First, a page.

Blue Sox II
Utica was without affiliated ball for about a quarter century, but it returned in 1977 when the expansion Toronto Blue Jays needed a place to stash their first crop of draft picks. They took on a COTOB identity and played four seasons in the Class A-Short Season New-York Penn League as the Utica Blue Jays. After the 1980 season, Toronto set up a Gulf Coast League team, and apparently satisfied with having two Rookie-level affiliates, decided to stick with Medicine Hat and abandon Utica.
The franchise was held in place by a new ownership group headed by minor league luminary Miles Wolff and included actors Bill Murray and his brother Brian Doyle Murray. The team operated in the New York-Penn League independent of major league affiliation, and took on the old identity from the Eastern League franchise. After the ’82 season, the reins of the team were handed over to celebrated author and sportswriter Roger Kahn, who later wrote a book, Good Enough to Dream, about the experience. The new Blue Sox attracted national attention, including a Kahn-centered write-up for People magazine in 1983.
Naturally, the team built their visual brand around the color blue. An early logo was a blue sock with wings on the back, somewhat reminiscent of depictions of the Greek god Hermes’s winged sandals. Team uniforms, pictured and described in People (as well in a more recent article) consisted of polyester pullover jerseys and pants that were navy blue at home and baby blue on the road. The photos also reveal Utica’s caps from the era, which appear to be a straight copies of what the Chicago White Sox wore in the late Sixties and early Seventies–a style of the diagonal “Sox” logo with the S and O merging together more than the style that the White Sox wear these days. The earliest color images we have of the Blue Sox are from a set of baseball cards from 1985, their last season as an independent team. In these, players indeed wear pullover navy blue jerseys emblazoned with the Utica place name, as well as navy caps with a white old English letter U front and center. Though I haven’t been able to confirm this, I did find an auction listing for a white button-down jersey with a similar Old English U on the chest that purports to be from the earlier part of the Eighties.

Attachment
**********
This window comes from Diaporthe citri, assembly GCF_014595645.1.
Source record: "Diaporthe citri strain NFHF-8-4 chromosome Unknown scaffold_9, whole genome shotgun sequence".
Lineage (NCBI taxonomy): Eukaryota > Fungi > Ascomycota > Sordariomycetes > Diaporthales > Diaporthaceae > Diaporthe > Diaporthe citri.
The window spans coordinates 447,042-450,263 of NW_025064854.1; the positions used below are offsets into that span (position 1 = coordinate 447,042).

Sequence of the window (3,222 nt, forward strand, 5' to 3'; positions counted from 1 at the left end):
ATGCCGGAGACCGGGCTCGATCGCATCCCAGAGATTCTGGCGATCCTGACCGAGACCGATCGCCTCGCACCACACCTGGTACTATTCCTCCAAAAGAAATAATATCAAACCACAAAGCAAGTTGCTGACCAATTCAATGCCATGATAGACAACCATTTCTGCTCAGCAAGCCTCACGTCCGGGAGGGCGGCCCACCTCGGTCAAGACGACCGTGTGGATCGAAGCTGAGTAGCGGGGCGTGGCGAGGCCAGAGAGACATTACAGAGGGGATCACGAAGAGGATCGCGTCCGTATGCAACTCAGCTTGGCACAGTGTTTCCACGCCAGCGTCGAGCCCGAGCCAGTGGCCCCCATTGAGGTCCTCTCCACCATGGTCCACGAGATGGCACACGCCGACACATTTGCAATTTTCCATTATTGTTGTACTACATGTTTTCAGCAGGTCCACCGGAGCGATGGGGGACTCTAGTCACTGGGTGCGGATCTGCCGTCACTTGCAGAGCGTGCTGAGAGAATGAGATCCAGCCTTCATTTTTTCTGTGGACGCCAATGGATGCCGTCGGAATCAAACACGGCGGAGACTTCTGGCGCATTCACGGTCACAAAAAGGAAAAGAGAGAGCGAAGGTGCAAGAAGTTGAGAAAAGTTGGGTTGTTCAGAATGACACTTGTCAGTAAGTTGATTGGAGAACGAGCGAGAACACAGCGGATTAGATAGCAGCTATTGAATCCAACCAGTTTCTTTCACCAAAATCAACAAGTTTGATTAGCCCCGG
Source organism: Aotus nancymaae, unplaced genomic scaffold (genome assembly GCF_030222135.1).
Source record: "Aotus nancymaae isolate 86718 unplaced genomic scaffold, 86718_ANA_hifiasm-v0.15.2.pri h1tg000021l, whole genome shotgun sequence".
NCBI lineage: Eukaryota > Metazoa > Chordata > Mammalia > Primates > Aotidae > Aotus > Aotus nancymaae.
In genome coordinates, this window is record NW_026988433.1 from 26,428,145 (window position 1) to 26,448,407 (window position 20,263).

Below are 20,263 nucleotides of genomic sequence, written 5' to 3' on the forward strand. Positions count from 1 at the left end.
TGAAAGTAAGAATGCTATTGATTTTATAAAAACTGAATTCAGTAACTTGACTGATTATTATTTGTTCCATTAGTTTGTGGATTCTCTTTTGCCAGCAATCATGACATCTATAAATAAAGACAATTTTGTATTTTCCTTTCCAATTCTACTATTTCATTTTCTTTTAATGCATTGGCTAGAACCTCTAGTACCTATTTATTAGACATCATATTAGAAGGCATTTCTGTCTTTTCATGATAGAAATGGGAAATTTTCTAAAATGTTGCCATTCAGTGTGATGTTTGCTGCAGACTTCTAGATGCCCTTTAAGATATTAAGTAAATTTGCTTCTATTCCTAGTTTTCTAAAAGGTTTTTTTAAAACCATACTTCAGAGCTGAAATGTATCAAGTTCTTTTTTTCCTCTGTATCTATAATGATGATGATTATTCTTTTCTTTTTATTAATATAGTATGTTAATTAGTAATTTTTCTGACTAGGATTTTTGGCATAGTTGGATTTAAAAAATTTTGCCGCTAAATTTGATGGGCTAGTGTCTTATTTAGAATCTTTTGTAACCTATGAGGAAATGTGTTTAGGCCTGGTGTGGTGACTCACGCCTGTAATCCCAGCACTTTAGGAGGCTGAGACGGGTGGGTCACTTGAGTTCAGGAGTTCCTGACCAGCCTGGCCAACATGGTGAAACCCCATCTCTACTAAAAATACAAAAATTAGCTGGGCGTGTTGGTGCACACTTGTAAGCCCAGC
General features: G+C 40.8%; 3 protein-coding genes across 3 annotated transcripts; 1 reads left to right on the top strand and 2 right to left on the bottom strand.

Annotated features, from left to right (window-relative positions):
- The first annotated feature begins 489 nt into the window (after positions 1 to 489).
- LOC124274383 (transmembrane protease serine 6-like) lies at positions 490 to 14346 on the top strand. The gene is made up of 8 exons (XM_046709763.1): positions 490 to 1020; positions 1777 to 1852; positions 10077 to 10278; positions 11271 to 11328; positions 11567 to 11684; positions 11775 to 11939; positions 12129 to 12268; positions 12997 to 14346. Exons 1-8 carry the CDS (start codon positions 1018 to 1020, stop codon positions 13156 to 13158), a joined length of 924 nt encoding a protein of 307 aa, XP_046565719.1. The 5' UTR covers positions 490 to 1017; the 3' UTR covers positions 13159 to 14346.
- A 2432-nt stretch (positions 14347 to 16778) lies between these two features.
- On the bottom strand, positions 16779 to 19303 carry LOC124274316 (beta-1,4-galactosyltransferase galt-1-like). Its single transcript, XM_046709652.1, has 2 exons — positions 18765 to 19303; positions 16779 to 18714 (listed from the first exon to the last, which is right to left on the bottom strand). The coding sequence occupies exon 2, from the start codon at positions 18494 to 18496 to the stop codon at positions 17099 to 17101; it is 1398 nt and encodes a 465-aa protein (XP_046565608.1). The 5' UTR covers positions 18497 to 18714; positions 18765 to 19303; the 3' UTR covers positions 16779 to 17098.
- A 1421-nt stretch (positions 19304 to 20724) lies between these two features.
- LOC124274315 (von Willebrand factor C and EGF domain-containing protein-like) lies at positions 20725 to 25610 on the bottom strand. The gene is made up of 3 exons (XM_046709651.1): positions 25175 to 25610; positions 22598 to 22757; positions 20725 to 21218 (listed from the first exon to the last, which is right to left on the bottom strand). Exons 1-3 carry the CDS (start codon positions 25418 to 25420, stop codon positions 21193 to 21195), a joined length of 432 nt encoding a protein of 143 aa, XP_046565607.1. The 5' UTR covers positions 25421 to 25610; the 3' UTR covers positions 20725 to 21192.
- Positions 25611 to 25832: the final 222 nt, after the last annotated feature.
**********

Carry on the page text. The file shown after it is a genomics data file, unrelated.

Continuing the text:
What did it mean to be an independent baseball team playing within the NAPBL ecosystem in the early Eighties? Well, the roster composition was similar to that of what you might see in independent ball today–a ragtag mix of undrafted young players and over-the-hill guys trying to work their way back into the game. In their five independent seasons, the Blue Sox had only four players go on to major league careers. However, in 1985, Utica struck gold with a young unknown player from Maple Ridge, British Columbia, who the Expos had signed for a couple thousand dollars. Larry Walker, who would go on to a wildly successful Hall of Fame career, had his pro debut with the Blue Sox.